Heidi Hartmann, president of the Institute for Women’s Policy Research, spoke on the topic “Is there anything new about how white women voted in this election?” Denouncing the election of Trump as a “plea for more racial superiority,” she advised that the Democratic Party needed to pivot away from appeals to class warfare and instead focus more on intersectionality and identity politics, and reduce its “focus on the white male working class. That’s not going to get us anywhere.” [13]

One year later, AAPF released a 90-minute video exploring the social justice implications of the Trump presidency, including the rising scores of Americans on the “Racial Resentment Index.” [14]

Critical Race Theory Summer School

In 2020, the African American Policy Forum began hosting a five-day critical race theory summer school with the Center for Intersectionality and Social Policy Studies at Columbia Law School. [15]

Funding

Nearly half of the African American Policy Forum’s funding comes from left-of-center nonprofits, including the Tides Foundation and Ford Foundation. [16] [17] In 2021, AAPF received a $600,000 grant over a two year period from the Rockefeller Brothers Fund for a “Racial Justice Initiative.” [18] In 2012, the AAFP received a $20,000 grant from the W.K. Kellogg Foundation. [19]

AAPF’s revenue has fluctuated with racial controversy in the United States. From 2011-2014, annual revenues were between $141,000 and $205,000. In 2015, revenues more than doubled to $408,000. Revenues rose again the following year to almost $700,000, and after the election of President Donald Trump, revenues nearly doubled again to $1.3 million. In 2018, revenues fell by nearly half to $669,000, and in 2019, they tumbled back to the pre-Trump level of $169,000. In the fiscal year ending in June 2020, which ended a few months after the police-custody death of George Floyd, revenues reached new heights at $1.6 million, [20] [21] including an $81,000 PPP loan from the federal government. [22]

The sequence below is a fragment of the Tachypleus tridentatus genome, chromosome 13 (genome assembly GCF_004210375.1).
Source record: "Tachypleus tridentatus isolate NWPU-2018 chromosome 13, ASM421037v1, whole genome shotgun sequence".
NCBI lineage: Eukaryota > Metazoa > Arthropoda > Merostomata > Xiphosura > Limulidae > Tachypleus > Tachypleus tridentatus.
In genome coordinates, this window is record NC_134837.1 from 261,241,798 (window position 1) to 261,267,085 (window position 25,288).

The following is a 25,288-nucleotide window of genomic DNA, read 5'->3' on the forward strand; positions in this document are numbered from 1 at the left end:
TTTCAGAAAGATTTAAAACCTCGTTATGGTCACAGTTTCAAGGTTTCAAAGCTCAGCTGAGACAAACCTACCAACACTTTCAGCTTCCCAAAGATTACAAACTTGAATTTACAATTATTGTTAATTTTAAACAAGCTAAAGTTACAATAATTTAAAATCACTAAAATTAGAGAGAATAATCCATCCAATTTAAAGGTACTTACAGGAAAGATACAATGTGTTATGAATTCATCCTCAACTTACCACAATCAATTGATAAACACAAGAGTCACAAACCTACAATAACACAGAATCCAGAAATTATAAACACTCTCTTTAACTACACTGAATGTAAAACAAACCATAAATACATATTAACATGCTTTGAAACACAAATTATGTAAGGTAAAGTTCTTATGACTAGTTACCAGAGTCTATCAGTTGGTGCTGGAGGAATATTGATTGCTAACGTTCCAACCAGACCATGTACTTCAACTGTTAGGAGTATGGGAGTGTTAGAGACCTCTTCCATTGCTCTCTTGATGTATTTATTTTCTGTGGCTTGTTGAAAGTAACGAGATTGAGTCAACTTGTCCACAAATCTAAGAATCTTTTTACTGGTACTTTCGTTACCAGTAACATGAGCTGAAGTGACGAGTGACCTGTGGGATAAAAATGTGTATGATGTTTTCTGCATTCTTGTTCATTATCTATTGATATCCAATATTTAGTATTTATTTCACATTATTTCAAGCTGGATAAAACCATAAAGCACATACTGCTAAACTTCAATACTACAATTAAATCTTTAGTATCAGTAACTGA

References

  1. “AAPF Staff.” African American Policy Forum. Accessed November 18, 2021. https://www.aapf.org/about. ^
  2. “Crenshaw Urges: Challenge the Narratives.” HBO. Accessed February 25, 2020. https://www.hbo.com/hbo-news/kimberle-crenshaw-intersectionality. ^
  3. Coaston, Jane. “The intersectionality wars.” Vox. May 28, 2019. Accessed February 25, 2020. https://www.vox.com/the-highlight/2019/5/20/18542843/intersectionality-conservatism-law-race-gender-discrimination ^
  4. “#SayHerName.” African American Policy Forum. Accessed November 18, 2021. https://www.aapf.org/sayhername. ^
  5. “#SayHerName.” African American Policy Forum. Accessed November 18, 2021. https://www.aapf.org/sayhername. ^
  6. “Welcome to #TruthBeTold Campaign.” African American Policy Forum. Accessed November 18, 2021. https://www.aapf.org/truthbetold. ^
  7. “Under the Blacklight.” African American Policy Forum. Accessed November 18, 2021. https://www.aapf.org/blacklight. ^
  8. “Social Justice SOS.” African American Policy Forum. Accessed November 18, 2021. https://www.aapf.org/social-justice-sos. ^
  9. “Social Justice SOS 16: Social justice leaders respond to the 2016 election.” African American Policy Forum. Accessed November 18, 2020. https://static1.squarespace.com/static/53f20d90e4b0b80451158d8c/t/58b48851ebbd1a5b746381e1/1488226402735/Social_Justice_SOS_full_r6c_sm-2.pdf. ^
  10. “Social Justice SOS 16: Social justice leaders respond to the 2016 election.” African American Policy Forum. Accessed November 18, 2020. https://static1.squarespace.com/static/53f20d90e4b0b80451158d8c/t/58b48851ebbd1a5b746381e1/1488226402735/Social_Justice_SOS_full_r6c_sm-2.pdf. ^